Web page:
Case Report/Case Series
January 2015

Brentuximab as a Treatment for CD30+ Mycosis Fungoides and Sézary Syndrome

Author Affiliations
  • 1Office of the Medical Directorate, University Hospital of Zürich, Zürich, Switzerland
  • 2Department of Pathology, University Hospital of Zürich, Zürich, Switzerland
  • 3Department of Hematology, Kantonsspital Münsterlingen, Münsterlingen, Switzerland
  • 4Division of Hematology, University Hospital of Zürich, Zürich, Switzerland
  • 5Department of Dermatology, University Hospital of Zürich, Zürich, Switzerland

Copyright 2015 American Medical Association. All Rights Reserved. Applicable FARS/DFARS Restrictions Apply to Government Use.

JAMA Dermatol. 2015;151(1):73-77. doi:10.1001/jamadermatol.2014.1629

Importance  The prognosis of advanced cutaneous T-cell lymphoma (CTCL), including Sézary syndrome and mycosis fungoides (MF), is poor. So far, no curative option apart from allogeneic stem cell transplantation is available. Large cell transformation often hallmarks cases with a more aggressive clinical course, and large tumor cells may express CD30. Recently, brentuximab vedotin, a conjugate of an anti-CD30 antibody and monomethylauristatin E, which inhibits the polymerization of microtubuli, has produced promising results in phase 2 trials in CD30+ Hodgkin lymphoma and anaplastic large cell lymphoma.

Observations  We describe 4 patients with advanced CTCL, 3 with MF and 1 with Sézary syndrome, who were treated with brentuximab. All patients had received multiple previous systemic therapies. In 2 cases of MF, a remission enabling subsequent allogeneic stem cell transplantation was achieved.

Conclusions and Relevance  Brentuximab is a well-tolerated, promising new treatment option for advanced CTCL that can be integrated in an allogeneic stem cell transplantation plan by selectively depleting malignant CD30+ cutaneous lymphoma cells.


Mycosis fungoides (MF) usually has an indolent course,1 with a disease-specific 5-year survival rate of 88%. However, approximately 30% of all patients with MF experience disease progression or die of the disease.2 CD30 expression is associated with a significantly reduced disease-specific survival and is often associated with histologically detectable large cell transformation, hallmarking a more aggressive clinical course.3

Brentuximab vedotin (Adcetris) is an anti-CD30 antibody conjugated by a protease-cleavable linker to monomethylauristatin E, developed for the treatment of systemic large cell anaplastic and Hodgkin lymphoma, with promising phase 2 trial results.4,5 Therefore, brentuximab provides hope for a targeted therapy in transformed MF. So far, no reports on its clinical effectiveness in MF have been published. Although large trials evaluating the effect of brentuximab in CD30+ MF are currently under way, we present our experience with 4 patients with rapidly progressing advanced MF and a poor prognosis in whom all currently available and approved therapeutic options had failed. Two of these patients were treated with bridge-to-transplantation therapy with subsequent allogeneic stem cell transplantation, a use for brentuximab so far not published in a clinical setting.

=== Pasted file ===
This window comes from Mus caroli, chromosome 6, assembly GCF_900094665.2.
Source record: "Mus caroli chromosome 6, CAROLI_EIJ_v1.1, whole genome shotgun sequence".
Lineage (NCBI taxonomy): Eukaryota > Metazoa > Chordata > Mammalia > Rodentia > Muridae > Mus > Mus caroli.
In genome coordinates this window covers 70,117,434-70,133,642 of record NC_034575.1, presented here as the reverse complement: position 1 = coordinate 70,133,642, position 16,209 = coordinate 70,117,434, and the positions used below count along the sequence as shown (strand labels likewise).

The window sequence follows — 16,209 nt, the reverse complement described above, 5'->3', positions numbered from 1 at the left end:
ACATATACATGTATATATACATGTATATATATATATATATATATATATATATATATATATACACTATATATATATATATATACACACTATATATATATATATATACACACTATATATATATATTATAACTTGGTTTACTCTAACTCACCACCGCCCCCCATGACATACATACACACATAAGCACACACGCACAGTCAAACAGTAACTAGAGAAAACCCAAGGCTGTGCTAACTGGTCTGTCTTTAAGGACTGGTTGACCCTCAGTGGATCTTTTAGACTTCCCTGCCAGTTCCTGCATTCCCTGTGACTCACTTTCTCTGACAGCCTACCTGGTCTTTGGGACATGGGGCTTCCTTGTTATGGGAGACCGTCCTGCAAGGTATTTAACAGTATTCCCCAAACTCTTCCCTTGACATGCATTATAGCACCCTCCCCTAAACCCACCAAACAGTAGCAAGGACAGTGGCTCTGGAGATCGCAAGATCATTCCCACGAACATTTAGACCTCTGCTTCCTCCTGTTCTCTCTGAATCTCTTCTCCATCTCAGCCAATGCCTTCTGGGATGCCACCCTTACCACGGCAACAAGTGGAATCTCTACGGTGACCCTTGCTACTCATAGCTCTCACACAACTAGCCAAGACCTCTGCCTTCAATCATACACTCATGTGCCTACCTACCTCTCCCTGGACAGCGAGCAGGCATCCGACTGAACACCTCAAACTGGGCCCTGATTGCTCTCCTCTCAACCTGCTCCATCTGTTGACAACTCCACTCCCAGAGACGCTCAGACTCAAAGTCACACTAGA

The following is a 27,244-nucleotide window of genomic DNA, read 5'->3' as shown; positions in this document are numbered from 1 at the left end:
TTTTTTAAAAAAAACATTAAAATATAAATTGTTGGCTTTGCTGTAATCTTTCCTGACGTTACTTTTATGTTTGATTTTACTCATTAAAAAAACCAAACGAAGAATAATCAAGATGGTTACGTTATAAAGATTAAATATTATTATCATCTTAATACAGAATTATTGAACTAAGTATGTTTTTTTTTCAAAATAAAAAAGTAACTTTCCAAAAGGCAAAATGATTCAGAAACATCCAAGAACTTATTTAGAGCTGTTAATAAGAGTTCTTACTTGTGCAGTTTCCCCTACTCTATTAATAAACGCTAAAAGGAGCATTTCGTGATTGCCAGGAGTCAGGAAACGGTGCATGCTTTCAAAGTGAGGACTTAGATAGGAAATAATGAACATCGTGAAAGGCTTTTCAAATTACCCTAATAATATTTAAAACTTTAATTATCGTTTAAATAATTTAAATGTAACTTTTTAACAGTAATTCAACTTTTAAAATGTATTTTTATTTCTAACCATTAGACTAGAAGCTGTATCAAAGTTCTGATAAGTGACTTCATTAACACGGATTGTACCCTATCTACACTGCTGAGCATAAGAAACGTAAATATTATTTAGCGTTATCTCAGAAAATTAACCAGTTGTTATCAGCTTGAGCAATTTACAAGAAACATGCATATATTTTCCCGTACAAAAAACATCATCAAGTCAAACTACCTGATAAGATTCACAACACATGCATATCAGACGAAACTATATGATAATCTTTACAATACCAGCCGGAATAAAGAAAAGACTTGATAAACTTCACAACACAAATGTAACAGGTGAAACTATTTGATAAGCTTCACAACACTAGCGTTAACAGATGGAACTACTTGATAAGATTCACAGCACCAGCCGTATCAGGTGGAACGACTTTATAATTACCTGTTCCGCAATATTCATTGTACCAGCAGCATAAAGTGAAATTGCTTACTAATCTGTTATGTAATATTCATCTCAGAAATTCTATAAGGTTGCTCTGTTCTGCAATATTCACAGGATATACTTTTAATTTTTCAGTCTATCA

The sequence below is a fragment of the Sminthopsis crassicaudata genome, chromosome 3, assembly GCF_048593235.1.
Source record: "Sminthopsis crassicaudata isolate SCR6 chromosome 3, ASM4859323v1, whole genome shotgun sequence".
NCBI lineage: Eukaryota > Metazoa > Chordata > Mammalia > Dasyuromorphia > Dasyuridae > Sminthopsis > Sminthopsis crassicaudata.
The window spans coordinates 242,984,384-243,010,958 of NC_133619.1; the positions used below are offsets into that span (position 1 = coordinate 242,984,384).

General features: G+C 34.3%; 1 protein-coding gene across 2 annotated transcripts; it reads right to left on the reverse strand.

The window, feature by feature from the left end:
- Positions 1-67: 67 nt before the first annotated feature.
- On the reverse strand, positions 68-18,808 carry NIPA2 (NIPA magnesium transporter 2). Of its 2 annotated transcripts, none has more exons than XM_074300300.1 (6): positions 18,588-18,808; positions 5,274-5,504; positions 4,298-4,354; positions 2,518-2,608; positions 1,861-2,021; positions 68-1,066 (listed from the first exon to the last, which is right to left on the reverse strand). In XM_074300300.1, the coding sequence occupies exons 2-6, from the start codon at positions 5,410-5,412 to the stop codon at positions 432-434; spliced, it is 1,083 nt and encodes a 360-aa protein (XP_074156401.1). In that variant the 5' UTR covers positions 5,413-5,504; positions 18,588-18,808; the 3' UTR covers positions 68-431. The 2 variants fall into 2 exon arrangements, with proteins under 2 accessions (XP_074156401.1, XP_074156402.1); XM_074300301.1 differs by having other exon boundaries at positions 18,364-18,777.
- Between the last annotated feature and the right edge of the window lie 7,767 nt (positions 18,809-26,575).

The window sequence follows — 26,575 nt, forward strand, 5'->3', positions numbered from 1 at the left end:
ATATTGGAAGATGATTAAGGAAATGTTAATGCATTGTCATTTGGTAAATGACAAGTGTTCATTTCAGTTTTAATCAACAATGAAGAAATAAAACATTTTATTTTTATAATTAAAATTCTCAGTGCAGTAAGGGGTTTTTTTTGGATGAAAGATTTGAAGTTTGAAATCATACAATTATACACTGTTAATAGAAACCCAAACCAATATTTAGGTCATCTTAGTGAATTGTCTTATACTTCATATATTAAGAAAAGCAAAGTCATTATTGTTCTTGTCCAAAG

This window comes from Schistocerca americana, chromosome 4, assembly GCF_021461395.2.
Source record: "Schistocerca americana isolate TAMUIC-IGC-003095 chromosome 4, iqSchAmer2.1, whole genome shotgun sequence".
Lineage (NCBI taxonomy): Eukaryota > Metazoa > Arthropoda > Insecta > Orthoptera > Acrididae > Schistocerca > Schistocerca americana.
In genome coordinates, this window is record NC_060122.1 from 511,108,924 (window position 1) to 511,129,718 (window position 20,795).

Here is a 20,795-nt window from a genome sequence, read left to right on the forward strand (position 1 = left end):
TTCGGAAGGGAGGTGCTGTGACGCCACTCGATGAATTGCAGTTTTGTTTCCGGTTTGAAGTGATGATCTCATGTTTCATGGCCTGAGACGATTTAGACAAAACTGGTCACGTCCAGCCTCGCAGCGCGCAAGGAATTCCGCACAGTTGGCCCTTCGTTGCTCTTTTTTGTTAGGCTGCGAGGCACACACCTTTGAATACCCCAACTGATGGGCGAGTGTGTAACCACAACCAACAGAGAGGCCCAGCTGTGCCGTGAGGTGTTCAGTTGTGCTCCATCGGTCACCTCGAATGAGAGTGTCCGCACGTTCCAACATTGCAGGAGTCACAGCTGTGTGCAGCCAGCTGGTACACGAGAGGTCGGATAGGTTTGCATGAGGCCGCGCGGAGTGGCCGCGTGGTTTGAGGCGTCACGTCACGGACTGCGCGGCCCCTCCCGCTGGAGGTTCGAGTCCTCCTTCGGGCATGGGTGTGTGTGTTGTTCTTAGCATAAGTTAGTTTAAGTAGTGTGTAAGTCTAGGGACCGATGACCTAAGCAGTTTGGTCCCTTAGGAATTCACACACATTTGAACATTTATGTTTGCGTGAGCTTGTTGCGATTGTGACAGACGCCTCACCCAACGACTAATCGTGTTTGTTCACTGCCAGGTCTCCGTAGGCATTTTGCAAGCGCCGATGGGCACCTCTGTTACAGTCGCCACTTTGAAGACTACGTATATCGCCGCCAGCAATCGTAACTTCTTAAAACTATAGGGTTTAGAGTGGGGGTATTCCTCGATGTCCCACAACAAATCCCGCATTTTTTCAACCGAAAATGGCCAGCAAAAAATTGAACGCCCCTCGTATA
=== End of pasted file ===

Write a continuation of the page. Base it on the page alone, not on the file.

Report of Cases

We report a case series of 4 patients who were treated with brentuximab as salvage therapy in a compassionate use program (Table). Patients received 3 cycles of 1.8 mg/kg of brentuximab vedotin intravenously except patient 4, who received 4 cycles. The intervals between 2 cycles were spaced roughly 21 days apart. The mean follow-up period was 7.4 months (range, 4.7-11.8 months).

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Clinical Characteristics of the Patients
Patient 1

Patient 1 was a 53-year-old woman with stage IVa MF, first diagnosed in 2004 as stage Ib MF (eFigure in the Supplement). Numerous previous therapies had failed, including psoralen–UV-A (PUVA), UV-B, low-dose methotrexate, vorinostat, bexarotene, forodesine, interferon alfa, multiple chemotherapies (including liposomal doxorubicin hydrochloride6 and cyclophosphamide, hydroxydaunorubicin, vincristine [Oncovin], and prednisone [CHOP]), and multiple rounds of radiotherapy. The disease progression to stage IVa MF was documented on March 24, 2012, when malignant MF tumor cells were detected in an axillary lymph node. At the same time, malignant T cells in the lymph node biopsy stained positive for CD30, and the diagnosis of transformed MF was established. At that point, skin biopsy results were still negative for CD30. Nevertheless, because of failure of all other available treatments and progressive disease, as well as a lymph node that tested positive for CD30+ malignant MF cells of the same clone (same T-cell receptor γ–specific polymerase chain reaction clone Vg9), systemic treatment with brentuximab was initiated. Unfortunately, after 3 cycles of 1.8 mg/kg of brentuximab vedotin, treatment was stopped because of progression of the malignant generalized lymphadenopathy in addition to persistent pruritus and erythroderma. In a later skin biopsy specimen, more than 75% of infiltrating neoplastic cells stained positive for CD30. Subsequent treatments with gemcitabine hydrochloride, CHOP, radiotherapy, and alemtuzumab failed, and eventually the patient died. Allogeneic stem cell transplantation could not be performed because a matching donor could not be found. The follow-up period for brentuximab was 11.8 months, and no related adverse events were reported.